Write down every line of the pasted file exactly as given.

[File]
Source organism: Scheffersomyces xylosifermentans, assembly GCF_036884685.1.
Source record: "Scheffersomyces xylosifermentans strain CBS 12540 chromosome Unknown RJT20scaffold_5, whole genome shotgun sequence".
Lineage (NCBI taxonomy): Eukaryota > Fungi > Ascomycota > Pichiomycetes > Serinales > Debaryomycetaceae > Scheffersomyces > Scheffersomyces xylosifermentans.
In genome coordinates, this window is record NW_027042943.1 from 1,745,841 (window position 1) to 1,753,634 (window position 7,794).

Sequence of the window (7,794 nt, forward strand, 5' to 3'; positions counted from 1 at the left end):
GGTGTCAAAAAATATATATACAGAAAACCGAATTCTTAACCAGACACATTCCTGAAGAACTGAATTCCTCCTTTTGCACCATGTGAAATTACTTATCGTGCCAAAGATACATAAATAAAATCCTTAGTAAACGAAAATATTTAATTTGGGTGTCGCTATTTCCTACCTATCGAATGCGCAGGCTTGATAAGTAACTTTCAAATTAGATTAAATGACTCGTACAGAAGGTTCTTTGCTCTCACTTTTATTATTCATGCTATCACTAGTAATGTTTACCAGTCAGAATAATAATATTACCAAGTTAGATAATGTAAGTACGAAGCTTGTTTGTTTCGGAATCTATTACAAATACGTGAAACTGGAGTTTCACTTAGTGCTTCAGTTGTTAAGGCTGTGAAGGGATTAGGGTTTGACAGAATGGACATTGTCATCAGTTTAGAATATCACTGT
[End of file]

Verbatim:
Source organism: Scheffersomyces xylosifermentans, assembly GCF_036884685.1.
Source record: "Scheffersomyces xylosifermentans strain CBS 12540 chromosome Unknown RJT20scaffold_5, whole genome shotgun sequence".
Lineage (NCBI taxonomy): Eukaryota > Fungi > Ascomycota > Pichiomycetes > Serinales > Debaryomycetaceae > Scheffersomyces > Scheffersomyces xylosifermentans.
In genome coordinates, this window is record NW_027042943.1 from 1,745,841 (window position 1) to 1,753,634 (window position 7,794).

Sequence of the window (7,794 nt, forward strand, 5' to 3'; positions counted from 1 at the left end):
GGTGTCAAAAAATATATATACAGAAAACCGAATTCTTAACCAGACACATTCCTGAAGAACTGAATTCCTCCTTTTGCACCATGTGAAATTACTTATCGTGCCAAAGATACATAAATAAAATCCTTAGTAAACGAAAATATTTAATTTGGGTGTCGCTATTTCCTACCTATCGAATGCGCAGGCTTGATAAGTAACTTTCAAATTAGATTAAATGACTCGTACAGAAGGTTCTTTGCTCTCACTTTTATTATTCATGCTATCACTAGTAATGTTTACCAGTCAGAATAATAATATTACCAAGTTAGATAATGTAAGTACGAAGCTTGTTTGTTTCGGAATCTATTACAAATACGTGAAACTGGAGTTTCACTTAGTGCTTCAGTTGTTAAGGCTGTGAAGGGATTAGGGTTTGACAGAATGGACATTGTCATCAGTTTAGAATATCACTGT